Pay It Forward, starring Oscar darlings Haley Joel Osment, Kevin Spacey, and Helen Hunt, is the story of a Las Vegas 7th grader who gets an assignment to change the world and sets out to do it. He devises what is basically a pyramid-scheme of random acts of kindness. You do three big favors for someone, and they each do three big favors for three other people and so on until the whole world is holding hands and singing Kum-bah-yah. Sounds great. Unfortunately, like a real pyramid scheme, someone always gets the shaft in the end. In this case, it's the audience.
See, the producers apparently didn't believe that it was enough to just tout the virtues of kindness. They had to show that world is really a terrible, terrible place, and that's why we should be good to each other. So, in that vein, Forward piles hurt upon hurt, degradation upon degradation, until you are almost buried in depression. "Now" it says, "Now you are in just the right mindset. Now you feel just guilty enough about the state of the world to do something about it. Now you too have to go out and Pay It Forward." I felt like I was in a charlatan sales seminar where they break you down, whip you up, and then bring out the huge set of steak knives for only three easy payments of $199.95.
Kevin Spacey, as the inspirational history teacher, is covered in burns. He had a terribly abusive childhood. Helen Hunt, as the embattled single mother, is a drunk. She had a terribly abusive childhood. Haley Joel is definitely having a terrible, though not yet necessarily abusive, childhood. It's like the writers had a little sign above their computers that said "tearjerker," so they didn't forget. And you're not allowed to forget either. They pile it on. Finally, the coup de grace: a surprise ending that is so pointless, random, and manipulative that it's clear the filmmakers were taking no chances on anyone leaving with dry eyes. They were so intent on this being a tearjerker that I wouldn't have been surprised if they had had the employees hitting people with baseball bats on their way out of the theater.
The problem is that there is no subtlety, no finesse. Spacey's character is not only horribly burned, but was horribly burned by his own father, while trying to protect his abused mother. Not only is Helen Hunt a drunk, but she's a sleazy waitress in a sleazy bar. And she works two jobs. And she's got an abusive ex-husband. And she didn't get a good education. And, if that weren't enough, she looks awful. I didn't think it was possible to make Helen Hunt look completely unappealing, but they do it. The acting, unfortunately, is not that great either. It's almost like they thought that all the character's baggage would do the acting for them. Kevin can't seem to act from under all that makeup, and most of his lines just wisp away. Helen barks her lines out, as though being emotional and being totally impulsive are the same thing. Haley Joel has mastered the tortured-sad-defiant stare. He's learned to tear up on cue and say his lines with a perfectly timed quaver, and superbly crafted puckered quivering lips. Unfortunately, he does every scene that way, and he starts to look like a depressed chipmunk.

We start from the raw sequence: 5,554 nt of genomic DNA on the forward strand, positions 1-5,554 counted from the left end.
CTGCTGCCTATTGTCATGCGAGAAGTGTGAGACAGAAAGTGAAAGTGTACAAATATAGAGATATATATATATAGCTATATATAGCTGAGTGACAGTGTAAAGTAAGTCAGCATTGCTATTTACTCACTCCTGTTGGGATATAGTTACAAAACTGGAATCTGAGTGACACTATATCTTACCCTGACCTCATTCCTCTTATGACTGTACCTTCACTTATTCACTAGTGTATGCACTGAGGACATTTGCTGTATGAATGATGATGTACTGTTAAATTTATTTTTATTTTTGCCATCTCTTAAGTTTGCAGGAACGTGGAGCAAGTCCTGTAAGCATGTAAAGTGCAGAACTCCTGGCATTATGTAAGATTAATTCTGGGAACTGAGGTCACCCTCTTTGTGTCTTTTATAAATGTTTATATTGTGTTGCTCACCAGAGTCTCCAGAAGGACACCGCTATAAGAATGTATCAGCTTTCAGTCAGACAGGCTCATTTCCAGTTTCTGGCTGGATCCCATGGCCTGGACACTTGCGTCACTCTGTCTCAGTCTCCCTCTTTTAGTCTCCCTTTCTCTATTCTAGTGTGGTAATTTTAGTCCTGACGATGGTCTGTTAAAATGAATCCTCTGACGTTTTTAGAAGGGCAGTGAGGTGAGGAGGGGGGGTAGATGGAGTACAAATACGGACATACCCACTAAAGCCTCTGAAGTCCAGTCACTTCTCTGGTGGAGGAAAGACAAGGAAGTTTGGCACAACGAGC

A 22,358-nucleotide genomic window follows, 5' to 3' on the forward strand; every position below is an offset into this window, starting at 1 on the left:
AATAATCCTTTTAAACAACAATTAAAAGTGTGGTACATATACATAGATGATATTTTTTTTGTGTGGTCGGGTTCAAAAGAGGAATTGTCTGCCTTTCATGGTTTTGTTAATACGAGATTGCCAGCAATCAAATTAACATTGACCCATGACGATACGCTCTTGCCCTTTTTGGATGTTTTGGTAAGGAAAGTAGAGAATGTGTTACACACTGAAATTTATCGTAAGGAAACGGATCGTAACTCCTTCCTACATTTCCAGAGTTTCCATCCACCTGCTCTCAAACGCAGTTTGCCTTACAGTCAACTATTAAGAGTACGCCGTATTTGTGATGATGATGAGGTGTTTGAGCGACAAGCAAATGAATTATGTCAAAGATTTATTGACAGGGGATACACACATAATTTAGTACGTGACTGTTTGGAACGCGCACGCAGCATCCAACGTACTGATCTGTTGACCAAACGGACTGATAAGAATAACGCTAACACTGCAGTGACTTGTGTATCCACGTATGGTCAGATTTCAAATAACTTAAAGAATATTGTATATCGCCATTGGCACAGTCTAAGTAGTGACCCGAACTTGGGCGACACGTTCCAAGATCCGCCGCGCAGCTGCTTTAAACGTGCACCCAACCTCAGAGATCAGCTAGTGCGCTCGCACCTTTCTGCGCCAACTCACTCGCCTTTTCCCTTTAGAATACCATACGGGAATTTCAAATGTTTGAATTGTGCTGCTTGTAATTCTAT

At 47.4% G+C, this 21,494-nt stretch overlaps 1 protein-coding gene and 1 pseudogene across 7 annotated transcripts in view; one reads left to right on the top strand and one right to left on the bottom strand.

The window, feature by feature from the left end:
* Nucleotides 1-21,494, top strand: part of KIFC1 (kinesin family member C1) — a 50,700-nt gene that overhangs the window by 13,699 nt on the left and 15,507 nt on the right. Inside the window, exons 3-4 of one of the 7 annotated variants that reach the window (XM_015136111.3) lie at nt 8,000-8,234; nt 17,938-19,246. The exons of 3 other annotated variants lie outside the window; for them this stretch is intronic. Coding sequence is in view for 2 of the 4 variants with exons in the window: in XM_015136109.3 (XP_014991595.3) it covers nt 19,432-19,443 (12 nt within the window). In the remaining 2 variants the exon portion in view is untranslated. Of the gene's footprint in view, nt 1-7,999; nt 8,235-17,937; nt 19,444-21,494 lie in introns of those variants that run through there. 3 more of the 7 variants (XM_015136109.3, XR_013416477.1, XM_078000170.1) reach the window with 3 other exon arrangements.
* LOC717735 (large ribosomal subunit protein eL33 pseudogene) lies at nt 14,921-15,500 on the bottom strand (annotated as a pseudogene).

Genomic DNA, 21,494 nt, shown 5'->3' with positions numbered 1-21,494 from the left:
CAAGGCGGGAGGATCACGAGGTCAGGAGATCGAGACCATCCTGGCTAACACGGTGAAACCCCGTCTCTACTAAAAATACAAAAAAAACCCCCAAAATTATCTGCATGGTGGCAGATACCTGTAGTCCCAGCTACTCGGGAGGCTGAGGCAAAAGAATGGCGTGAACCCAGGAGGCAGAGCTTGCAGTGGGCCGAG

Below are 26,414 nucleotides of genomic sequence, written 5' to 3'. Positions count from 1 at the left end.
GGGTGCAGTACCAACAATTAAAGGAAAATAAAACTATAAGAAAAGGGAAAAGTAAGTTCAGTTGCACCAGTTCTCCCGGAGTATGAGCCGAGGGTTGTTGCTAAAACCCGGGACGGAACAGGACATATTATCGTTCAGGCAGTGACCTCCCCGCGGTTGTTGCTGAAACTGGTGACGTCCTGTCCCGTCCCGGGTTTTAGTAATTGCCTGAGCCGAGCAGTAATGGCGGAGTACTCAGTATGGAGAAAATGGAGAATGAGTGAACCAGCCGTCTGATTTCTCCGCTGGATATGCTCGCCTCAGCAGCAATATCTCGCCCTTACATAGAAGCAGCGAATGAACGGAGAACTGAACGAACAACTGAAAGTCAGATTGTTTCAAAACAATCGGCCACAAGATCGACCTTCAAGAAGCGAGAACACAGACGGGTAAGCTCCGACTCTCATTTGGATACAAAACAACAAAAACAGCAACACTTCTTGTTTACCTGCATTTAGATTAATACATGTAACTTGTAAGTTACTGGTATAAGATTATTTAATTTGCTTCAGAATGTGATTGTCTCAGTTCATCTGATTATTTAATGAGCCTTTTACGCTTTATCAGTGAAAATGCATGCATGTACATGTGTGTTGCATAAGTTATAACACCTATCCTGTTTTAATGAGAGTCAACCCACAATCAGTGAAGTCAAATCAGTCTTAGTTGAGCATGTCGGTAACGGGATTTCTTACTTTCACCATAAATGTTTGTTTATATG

Angie Dickenson plays a homeless bag lady. She, too, is a drunk. They even show her warming herself over a burning trash barrel to make sure we get the point. She is a "street person". She also happens to be Helen Hunt's mother. Later, after reconciling with Hunt, she agrees to become a part of the family, but on a limited basis. But she's still going to live at the dump, in an abandoned box car. Sure, that's ok. She'll just come over to the house for a birthday party or for dinner, and then it's back to the trash barrel!
There are a few good parts to this movie. The scenes where we actually see people paying it forward are funny, touching, sad; well done. After all, it's a worthwhile idea. It's great to see the high powered attorney give away a brand new Jaguar to help a down and out reporter. There is a scene in a hospital that made me want to cheer. Unfortunately, these scenes are few and far between. The filmmakers should have severely streamlined the Hunt-Spacey-Osment storyline and expanded the chronicling of people paying it forward. After all, kindness is good. Altruism is good. But guilting people into it is not. Grade: C-
Pay It Forward is rated PG-13 for language, adult situations, and violence.
Peninsula Clarion ©2014. All Rights Reserved.